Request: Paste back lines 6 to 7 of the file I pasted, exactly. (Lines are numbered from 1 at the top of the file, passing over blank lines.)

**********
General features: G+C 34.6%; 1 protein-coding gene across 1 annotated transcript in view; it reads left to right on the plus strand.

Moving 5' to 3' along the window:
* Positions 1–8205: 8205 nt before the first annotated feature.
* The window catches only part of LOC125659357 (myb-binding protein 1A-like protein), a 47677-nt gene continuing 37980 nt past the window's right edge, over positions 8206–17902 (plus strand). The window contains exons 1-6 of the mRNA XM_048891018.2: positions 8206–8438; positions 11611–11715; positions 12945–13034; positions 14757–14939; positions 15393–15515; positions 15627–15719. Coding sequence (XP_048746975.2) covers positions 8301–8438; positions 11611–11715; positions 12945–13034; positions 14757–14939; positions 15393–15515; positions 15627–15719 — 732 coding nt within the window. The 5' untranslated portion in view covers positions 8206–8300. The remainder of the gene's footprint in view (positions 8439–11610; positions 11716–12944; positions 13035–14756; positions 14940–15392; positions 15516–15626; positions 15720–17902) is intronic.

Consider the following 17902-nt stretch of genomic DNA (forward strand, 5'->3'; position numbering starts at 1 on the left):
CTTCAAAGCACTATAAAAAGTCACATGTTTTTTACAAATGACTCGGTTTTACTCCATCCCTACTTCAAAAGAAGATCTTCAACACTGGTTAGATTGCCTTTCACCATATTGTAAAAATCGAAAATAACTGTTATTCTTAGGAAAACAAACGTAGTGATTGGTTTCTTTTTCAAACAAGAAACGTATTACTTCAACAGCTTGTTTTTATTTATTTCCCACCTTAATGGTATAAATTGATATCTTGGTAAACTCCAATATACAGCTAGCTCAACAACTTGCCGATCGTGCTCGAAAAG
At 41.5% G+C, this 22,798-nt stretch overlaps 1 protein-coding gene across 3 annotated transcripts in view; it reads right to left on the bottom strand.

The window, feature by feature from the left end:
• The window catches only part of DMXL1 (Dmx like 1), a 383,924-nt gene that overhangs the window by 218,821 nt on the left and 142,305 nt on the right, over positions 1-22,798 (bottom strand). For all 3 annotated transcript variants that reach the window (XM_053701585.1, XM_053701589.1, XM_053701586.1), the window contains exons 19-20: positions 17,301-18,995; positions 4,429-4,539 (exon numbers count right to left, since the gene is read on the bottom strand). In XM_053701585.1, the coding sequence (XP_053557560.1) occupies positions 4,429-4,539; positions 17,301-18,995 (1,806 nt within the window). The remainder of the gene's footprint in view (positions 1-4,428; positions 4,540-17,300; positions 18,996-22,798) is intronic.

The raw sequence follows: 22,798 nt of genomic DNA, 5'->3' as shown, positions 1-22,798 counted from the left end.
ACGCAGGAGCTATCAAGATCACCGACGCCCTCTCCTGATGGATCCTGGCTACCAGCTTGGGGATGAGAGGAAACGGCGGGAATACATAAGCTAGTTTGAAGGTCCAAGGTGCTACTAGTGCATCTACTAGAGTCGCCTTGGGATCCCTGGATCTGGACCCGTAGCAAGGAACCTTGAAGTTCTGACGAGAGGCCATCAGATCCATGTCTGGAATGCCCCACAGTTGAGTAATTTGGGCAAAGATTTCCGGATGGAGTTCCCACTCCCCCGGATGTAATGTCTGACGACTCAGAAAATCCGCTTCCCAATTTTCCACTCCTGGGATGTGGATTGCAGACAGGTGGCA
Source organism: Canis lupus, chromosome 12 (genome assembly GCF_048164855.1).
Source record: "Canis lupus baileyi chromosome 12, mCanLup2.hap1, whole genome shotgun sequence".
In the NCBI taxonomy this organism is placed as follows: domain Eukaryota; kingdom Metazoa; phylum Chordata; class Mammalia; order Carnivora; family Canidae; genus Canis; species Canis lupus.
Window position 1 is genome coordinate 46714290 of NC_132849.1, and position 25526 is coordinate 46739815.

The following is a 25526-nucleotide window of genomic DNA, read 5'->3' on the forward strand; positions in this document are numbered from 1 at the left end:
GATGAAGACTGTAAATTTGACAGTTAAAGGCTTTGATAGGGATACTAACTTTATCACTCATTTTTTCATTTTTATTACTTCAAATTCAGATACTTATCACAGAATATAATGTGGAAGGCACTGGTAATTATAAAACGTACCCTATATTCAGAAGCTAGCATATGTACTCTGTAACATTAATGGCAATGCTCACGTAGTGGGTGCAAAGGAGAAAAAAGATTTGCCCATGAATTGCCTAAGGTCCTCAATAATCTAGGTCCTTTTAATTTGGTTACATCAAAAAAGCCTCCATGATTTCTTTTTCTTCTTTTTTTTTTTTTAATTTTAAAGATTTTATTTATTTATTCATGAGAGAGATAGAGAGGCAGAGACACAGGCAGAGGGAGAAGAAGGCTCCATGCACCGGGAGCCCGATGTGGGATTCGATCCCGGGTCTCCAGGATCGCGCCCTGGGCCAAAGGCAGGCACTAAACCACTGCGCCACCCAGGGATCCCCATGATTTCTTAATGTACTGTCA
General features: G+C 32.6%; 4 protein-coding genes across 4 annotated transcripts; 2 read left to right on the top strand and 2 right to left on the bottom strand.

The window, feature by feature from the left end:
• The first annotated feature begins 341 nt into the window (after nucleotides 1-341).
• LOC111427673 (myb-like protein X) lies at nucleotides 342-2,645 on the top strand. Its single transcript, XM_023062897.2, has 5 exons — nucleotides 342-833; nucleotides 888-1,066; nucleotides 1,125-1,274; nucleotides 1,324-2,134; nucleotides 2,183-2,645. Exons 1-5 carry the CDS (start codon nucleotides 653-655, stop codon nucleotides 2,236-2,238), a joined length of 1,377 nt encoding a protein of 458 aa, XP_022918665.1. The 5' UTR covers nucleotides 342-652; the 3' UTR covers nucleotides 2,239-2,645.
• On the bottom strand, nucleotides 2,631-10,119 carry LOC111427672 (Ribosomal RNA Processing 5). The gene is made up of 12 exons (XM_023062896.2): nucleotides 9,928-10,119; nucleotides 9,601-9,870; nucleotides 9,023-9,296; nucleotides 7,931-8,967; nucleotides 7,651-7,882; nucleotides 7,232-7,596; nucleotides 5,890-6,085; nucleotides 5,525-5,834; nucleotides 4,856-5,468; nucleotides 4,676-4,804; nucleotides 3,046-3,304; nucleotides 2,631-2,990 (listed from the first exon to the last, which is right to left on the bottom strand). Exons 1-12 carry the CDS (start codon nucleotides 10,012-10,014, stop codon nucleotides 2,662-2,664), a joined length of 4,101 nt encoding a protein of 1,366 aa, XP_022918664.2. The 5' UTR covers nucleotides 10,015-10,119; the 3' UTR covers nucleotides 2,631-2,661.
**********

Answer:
CTTCAAAGCACTATAAAAAGTCACATGTTTTTTACAAATGACTCGGTTTTACTCCATCCCTACTTCAAAAGAAGATCTTCAACACTGGTTAGATTGCCTTTCACCATATTGTAAAAATCGAAAATAACTGTTATTCTTAGGAAAACAAACGTAGTGATTGGTTTCTTTTTCAAACAAGAAACGTATTACTTCAACAGCTTGTTTTTATTTATTTCCCACCTTAATGGTATAAATTGATATCTTGGTAAACTCCAATATACAGCTAGCTCAACAACTTGCCGATCGTGCTCGAAAAG
At 41.5% G+C, this 22,798-nt stretch overlaps 1 protein-coding gene across 3 annotated transcripts in view; it reads right to left on the bottom strand.